Welcome again to another edition of Author Etiquette. Apocalypse Ink Production started our segment on a few months ago and so far it’s been a great success. AIP loves authors. We wouldn’t be in this business if we didn’t; but we have seen situations blow up that could have been prevented with just a little bit of patience, communication and common sense. Whether you are a new author or a pro, it’s sometimes handy to have a small reminder on how to handle a situation before it it gets ugly.
Being an author isn’t easy. While ideas might be plentiful, not every idea makes a story that is worth writing and and that’s just the beginning of our troubles. Even with hard work, taking workshops, and listening to the advice of editors and beta readers sometimes it seems as though you just aren’t making progress. Your stories are returned with that dreaded “R” in the response letter.
While other writers are our friends, they are also our competition. Most of the time there’s a sense of camaraderie as other writers cheer on successes but sometimes things turn sour. That story that you helped author Bob edit six months ago was accepted to a market you’ve been trying to get into for years. Jane got the slush reading position at a prestigious magazine you never heard back from. Marty is now editing an anthology for Publisher X—a publication you’ve not heard of before.
It’s understandable to start feeling queasy in the pit of your stomach every time your author friend announces another success. That uneasy feeling is often jealousy and it’s an emotion that can not only steal the fun out of your writing but ruin your friendships as well.
That little queasy feeling can lead to various situations that leave friends and family wondering what is going on. Jealous people often snap out at others who are experiencing success. Other people experience withdrawal from social norms until they can get their emotions back under control. Both of these actions are normal but it doesn’t make things comfortable for anyone.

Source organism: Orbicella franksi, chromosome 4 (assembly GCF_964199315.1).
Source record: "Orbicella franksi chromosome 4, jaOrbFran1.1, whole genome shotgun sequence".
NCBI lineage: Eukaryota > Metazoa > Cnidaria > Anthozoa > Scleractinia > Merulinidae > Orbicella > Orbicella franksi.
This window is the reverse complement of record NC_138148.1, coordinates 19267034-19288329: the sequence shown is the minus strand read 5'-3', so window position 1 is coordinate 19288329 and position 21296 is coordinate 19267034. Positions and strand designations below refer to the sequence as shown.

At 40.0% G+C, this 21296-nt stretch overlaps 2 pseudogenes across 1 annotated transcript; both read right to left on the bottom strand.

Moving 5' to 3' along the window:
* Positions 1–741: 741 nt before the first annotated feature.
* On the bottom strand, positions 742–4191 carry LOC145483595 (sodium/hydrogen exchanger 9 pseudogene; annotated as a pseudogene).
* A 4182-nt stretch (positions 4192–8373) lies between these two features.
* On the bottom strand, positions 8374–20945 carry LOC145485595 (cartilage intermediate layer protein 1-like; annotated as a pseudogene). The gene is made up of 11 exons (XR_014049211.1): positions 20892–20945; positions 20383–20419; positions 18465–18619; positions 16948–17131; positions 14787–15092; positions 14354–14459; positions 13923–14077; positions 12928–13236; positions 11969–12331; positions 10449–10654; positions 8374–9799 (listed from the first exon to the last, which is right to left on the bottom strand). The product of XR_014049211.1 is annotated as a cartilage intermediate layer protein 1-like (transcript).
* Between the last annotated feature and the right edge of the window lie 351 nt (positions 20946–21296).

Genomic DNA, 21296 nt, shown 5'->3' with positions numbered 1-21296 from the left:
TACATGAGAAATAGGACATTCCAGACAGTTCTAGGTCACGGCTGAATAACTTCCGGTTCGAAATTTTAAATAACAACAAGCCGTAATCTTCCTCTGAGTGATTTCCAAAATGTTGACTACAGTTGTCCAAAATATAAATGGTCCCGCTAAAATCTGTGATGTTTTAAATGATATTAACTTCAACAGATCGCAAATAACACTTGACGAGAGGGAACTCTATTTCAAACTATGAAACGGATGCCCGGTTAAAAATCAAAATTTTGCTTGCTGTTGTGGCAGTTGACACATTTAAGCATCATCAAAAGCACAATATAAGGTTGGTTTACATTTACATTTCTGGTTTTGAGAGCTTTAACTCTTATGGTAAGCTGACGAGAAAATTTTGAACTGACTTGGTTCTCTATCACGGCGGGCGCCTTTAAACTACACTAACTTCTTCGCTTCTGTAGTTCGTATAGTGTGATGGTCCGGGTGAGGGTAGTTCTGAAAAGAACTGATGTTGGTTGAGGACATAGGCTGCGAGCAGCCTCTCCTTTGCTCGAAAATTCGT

No one should ever feel guilty about feeling jealous. Jealousy is a completely normal emotion that everyone has faced especially while growing up. Who hasn’t been jealous of a classmate’s new shoes or a new car? Everyone can identify with that feeling even if they haven’t had a full on jealousy surge in a while. The problem is, since most of us don’t experience it day-to-day, it’s a difficult emotion to get a hold of once it’s loose.
For many writers, jealousy is a byproduct of worry. There’s a push—both by the author and by our peers and the industry—to be successful. But when you look at the writing world, there’s no real definition of success. For some, it’s a mega book deal with a six figure advance. For others, it’s the latest short story finding a home. When we compare our successes (or lack of) to another author we often find we fall short of an imaginary line that’s supposed to mean we are a bonafide author. It can lead to a feeling of being an imposter or that other authors aren’t deserving of their successes.
And here’s where people often begin to act out.
I don’t know an author who hasn’t worked (finishing a novel or short story is WORK) for the success they have received. We might not agree with what they write about but, that author sat down, put words on a page and submitted it to someone and often kept submitting until they got an acceptance. They deserve kudos for it. You don’t have the right to take that away from them even if that little green goblin in your belly is telling you otherwise.
What you do have is the right to examine why and how they got that break or book deal or what ever successful venture that you have been trying to get for years. Take a look at why they were accepted. Did they write 50 drafts before that story was accepted? Did they approach a new market and get their foot in the door? Have they put in time, effort and sometimes money into establishing themselves as a professional? Did they know the editor well enough to skip the slush pile?
Now the next question is: Did YOU?
If you’ve answered no to these questions then that’s possibly part of your jealousy problem. Don’t worry, keep writing, editing and submitting and you’ll get there.
If you answered yes, your answer is still the same.
Your time is coming.
Don’t give up.
And when you do feel that little jealous urge to snap at someone, step back. Observe what’s really going on, why you feel that way and come back later.
~The Shadow Minion